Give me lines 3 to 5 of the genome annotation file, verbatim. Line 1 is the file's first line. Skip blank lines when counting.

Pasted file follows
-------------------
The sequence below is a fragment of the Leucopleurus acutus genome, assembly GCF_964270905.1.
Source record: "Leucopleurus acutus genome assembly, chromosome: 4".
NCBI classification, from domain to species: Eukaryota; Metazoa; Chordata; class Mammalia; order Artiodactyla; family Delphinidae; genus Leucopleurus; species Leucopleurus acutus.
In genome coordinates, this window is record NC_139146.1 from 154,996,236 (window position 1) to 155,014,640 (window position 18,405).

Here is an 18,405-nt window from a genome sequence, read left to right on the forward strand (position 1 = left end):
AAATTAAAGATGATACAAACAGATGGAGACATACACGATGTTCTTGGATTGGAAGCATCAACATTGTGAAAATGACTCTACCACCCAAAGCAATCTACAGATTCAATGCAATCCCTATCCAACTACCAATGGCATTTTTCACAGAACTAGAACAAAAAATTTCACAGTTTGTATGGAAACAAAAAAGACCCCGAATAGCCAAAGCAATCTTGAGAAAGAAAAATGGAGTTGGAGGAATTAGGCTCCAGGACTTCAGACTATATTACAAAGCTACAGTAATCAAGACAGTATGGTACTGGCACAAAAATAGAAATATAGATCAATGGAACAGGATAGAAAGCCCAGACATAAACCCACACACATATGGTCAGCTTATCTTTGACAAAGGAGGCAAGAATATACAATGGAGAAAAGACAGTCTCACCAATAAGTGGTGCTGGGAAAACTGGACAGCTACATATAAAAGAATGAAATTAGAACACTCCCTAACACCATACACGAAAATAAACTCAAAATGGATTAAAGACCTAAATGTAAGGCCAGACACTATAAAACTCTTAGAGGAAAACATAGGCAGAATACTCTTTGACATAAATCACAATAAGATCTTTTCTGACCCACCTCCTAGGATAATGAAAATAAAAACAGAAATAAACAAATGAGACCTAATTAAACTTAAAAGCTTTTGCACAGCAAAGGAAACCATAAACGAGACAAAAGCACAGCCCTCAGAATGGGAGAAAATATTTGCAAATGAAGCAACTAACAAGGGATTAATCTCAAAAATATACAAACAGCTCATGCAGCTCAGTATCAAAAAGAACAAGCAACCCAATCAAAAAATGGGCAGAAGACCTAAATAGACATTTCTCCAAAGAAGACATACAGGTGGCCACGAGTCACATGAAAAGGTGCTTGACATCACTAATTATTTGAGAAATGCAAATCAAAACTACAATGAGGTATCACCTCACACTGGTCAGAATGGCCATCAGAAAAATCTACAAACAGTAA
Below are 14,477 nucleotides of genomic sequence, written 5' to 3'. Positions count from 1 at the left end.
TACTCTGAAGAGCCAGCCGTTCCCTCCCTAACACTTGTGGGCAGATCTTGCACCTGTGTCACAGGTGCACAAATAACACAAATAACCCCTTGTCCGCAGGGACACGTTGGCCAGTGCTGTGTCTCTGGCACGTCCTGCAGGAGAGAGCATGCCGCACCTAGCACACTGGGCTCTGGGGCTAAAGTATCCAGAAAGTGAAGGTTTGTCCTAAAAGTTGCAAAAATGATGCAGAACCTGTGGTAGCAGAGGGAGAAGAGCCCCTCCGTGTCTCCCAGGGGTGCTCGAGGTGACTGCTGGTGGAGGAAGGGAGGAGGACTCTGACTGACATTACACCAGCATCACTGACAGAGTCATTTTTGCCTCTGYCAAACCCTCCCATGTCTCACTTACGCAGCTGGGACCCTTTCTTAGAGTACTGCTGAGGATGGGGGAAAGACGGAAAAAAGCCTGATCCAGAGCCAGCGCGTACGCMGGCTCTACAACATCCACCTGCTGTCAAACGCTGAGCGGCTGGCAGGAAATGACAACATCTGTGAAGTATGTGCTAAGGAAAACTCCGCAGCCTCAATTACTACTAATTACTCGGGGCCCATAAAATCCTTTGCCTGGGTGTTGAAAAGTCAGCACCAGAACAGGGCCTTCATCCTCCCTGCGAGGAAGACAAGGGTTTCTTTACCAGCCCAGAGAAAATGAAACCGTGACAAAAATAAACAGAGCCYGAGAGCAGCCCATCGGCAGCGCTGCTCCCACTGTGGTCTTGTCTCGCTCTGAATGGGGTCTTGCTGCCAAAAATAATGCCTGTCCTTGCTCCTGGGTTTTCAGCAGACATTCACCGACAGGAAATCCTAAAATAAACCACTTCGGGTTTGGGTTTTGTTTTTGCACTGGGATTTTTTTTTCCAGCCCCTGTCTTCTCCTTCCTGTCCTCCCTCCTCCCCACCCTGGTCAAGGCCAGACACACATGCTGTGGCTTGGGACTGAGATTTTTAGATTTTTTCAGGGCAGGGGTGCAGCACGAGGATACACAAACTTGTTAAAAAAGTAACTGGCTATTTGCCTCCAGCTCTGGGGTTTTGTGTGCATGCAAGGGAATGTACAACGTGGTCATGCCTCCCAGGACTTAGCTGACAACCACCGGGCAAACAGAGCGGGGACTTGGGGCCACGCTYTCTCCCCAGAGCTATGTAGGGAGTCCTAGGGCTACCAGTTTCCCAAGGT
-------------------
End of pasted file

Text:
NCBI classification, from domain to species: Eukaryota; Metazoa; Chordata; class Mammalia; order Artiodactyla; family Delphinidae; genus Leucopleurus; species Leucopleurus acutus.
In genome coordinates, this window is record NC_139146.1 from 154,996,236 (window position 1) to 155,014,640 (window position 18,405).

Here is an 18,405-nt window from a genome sequence, read left to right on the forward strand (position 1 = left end):